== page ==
• Tue. Feb 27th, 2024

Movie Curiosities

The online diary of an aspiring movie nerd

I don’t often weigh in on cinema classics. It’s not often I feel like I’ve got something to say that hasn’t already been said and examined and debated by umpteen millions of people who actually went to film school. But in light of the upcoming holiday season, there’s one ongoing debate that I feel compelled to weigh in on.

Is Die Hard a Christmas movie?

Well, the obvious place to start is in asking what a Christmas movie is. Is it a movie that comes out between Thanksgiving and New Year’s? Well, Die Hard was released in mid-July of 1988, so that logic would classify it as a summer blockbuster. But it doesn’t track. That logic does not in any way account for the multitude of awards contenders that come out at the end of every year without any kind of pretense as part of the holiday canon.

Is a Christmas movie a family picture? That feels reductive. Christmas has come to be a massively complicated subject involving a great many conflicting emotions. There should be room in cinema to discuss these issues in a mature way. (For instance, as with Violent Night, Anna and the Apocalypse, Carol, and other latter-day alternative Christmas classics.) For the same reason, I’d dismiss the notion that a Christmas movie needs to have Santa, snowmen, the nativity, or any other symbols in the mercurial poly-cultural mishmash of festive iconography.

Is it a movie that takes place around Christmastime? That’s a loaded question. To paraphrase Lewis Black, Christmas is a beast that cannot be fed. It’s such a cultural juggernaut, such an all-consuming force of nature that it’s hopelessly inescapable throughout the last two months of the year. In real life and in fiction, literally nothing takes place on or around Christmas that isn’t affected by it in some way. The freaking Gavle goat is a tradition that makes no sense, but put it up every year around Christmas and it still makes no fucking sense, but we all pretend it has something to do with the Yuletide anyway. As such, I’m not sure that’s a reliable metric.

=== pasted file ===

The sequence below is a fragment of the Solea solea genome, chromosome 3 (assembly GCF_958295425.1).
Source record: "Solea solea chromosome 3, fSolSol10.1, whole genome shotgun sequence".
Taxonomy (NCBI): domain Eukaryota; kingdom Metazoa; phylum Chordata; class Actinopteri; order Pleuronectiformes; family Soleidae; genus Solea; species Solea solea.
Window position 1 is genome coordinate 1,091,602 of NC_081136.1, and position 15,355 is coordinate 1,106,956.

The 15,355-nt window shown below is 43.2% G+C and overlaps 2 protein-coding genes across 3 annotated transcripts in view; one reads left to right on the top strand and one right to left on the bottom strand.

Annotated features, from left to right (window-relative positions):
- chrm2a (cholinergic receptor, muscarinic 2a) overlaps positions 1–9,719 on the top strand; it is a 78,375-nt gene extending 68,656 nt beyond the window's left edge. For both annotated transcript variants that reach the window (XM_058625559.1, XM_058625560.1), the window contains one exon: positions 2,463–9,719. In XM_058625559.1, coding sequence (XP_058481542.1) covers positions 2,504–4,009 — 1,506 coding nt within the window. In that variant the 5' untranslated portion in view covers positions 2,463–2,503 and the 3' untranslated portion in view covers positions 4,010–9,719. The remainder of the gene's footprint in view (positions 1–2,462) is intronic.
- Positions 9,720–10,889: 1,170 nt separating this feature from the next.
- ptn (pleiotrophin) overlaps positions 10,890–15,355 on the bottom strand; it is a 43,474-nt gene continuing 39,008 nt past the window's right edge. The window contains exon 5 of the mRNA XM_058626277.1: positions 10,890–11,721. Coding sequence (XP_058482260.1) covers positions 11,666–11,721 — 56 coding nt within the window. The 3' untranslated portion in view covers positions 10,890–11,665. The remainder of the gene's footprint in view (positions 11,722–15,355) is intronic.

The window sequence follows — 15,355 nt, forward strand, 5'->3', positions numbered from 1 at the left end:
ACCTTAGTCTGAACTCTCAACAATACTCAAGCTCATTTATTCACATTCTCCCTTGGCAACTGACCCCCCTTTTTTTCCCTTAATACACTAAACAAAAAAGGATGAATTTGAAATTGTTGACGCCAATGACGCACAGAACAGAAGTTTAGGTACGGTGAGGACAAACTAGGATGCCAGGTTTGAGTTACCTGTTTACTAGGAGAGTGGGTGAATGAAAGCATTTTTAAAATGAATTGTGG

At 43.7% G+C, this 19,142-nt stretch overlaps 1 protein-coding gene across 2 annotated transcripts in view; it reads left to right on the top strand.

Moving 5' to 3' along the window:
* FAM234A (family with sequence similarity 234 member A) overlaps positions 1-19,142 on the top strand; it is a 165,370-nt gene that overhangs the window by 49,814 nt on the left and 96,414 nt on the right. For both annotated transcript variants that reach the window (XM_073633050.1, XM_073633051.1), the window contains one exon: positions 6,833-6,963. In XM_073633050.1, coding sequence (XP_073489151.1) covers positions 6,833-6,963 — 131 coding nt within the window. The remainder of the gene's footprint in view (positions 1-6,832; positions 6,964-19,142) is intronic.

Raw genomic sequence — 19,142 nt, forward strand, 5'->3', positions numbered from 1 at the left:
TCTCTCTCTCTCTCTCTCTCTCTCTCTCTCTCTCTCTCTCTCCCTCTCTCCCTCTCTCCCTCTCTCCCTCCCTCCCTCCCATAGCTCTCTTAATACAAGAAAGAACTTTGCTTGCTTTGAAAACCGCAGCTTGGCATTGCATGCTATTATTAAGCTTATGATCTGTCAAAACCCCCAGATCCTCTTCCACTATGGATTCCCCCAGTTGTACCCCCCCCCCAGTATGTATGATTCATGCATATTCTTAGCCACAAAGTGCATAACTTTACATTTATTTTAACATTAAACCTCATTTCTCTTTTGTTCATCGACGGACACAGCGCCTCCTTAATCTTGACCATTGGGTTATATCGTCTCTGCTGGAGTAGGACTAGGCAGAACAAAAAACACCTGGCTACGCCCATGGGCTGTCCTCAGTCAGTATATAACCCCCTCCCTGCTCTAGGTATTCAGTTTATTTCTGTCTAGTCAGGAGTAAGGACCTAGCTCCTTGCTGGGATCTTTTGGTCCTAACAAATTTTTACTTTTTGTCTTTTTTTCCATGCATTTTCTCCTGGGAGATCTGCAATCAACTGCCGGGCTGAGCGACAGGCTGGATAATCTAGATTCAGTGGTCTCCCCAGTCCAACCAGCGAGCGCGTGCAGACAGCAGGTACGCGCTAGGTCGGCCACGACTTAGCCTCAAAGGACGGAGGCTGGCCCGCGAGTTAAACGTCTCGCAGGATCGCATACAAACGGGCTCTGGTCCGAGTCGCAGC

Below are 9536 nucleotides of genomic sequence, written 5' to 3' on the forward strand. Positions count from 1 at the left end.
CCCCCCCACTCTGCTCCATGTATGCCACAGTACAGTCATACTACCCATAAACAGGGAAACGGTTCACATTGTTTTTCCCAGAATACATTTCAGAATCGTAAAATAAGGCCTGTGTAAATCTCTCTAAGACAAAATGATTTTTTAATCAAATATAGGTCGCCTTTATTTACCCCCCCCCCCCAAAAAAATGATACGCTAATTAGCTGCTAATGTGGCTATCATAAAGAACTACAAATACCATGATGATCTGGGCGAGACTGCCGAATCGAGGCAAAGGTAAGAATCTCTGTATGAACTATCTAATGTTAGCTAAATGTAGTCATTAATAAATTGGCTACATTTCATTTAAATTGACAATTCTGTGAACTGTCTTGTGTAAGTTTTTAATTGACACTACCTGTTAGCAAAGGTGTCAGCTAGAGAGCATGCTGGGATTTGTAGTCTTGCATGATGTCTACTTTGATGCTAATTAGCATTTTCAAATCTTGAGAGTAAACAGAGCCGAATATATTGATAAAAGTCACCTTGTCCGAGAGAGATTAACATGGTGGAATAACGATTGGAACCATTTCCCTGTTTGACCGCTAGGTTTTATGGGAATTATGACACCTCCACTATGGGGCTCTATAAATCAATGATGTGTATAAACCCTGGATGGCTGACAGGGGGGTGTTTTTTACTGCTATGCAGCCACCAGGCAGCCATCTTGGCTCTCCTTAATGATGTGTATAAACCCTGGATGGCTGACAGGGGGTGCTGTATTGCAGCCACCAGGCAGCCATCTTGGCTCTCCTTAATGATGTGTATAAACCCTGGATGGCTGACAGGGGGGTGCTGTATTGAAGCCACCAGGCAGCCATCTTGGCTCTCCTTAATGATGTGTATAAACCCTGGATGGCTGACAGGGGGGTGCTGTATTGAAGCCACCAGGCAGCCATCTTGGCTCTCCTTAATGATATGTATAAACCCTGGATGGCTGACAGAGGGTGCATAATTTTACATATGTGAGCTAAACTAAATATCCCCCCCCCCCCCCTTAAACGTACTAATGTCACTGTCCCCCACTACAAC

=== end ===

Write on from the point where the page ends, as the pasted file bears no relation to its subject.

Instead, I prefer to think that a Christmas movie is any film in which the holiday setting is inextricably hardwired into the film itself. It’s a film in which the plot, the themes, the characters, the most iconic moments, and other such intrinsic factors are so closely associated with Christmas that it couldn’t take place at any other time of year and remain the same movie.

Does that fit Die Hard?

Well, the film takes place at Christmas, but it also takes place in Los Angeles. The City of Angels is so famously sunny year-round that there’s no snow or warm clothes or much of any sign that it takes place in winter. I need hardly add that John McClane is an action hero for all seasons (as proven in the sequels) and Hans Gruber would be just as much a stone-cold criminal mastermind badass any day of the week.

And of course we can’t forget the most glaring factor: It’s an action movie. This is a movie about people blowing up buildings and killing each other with guns, and its most iconic line is an F-bomb. On the surface, there’s not much here in the festive spirit of peace on earth and goodwill toward all.

Perhaps more importantly, what makes Die Hard such a great action movie doesn’t really have much of anything to do with Christmas. What makes Die Hard such a great action movie is in how deceptively intelligent it is. Contrary to first impressions, John McClane is not Stallone or Schwarzenegger or any other action movie hero who goes in shooting and asks questions never. If anything, it’s the LAPD Deputy Chief fuckwit and the two asshole federal agents who charge in without thinking and consistently get their asses kicked because of it.

By contrast, while McClane is not a genius by any stretch, he’s street-smart enough to accurately read the situation and problem-solve in ways so foreign to the criminal mastermind that Gruber can’t account for him. Time and again, McClane repeatedly wins out because he’s savvy enough to know when to fight, when to hide, when to assess the situation, and when to bait Gruber and his goons into making a mistake. McClane is at his most cinematic when he’s swinging from an exploding rooftop at the end of a fire hose, but he’s at his best when he thinks on his (bare, bloody) feet. That kind of intelligence is timeless, and it’s enough to elevate any decent action film into a great one, regardless of setting.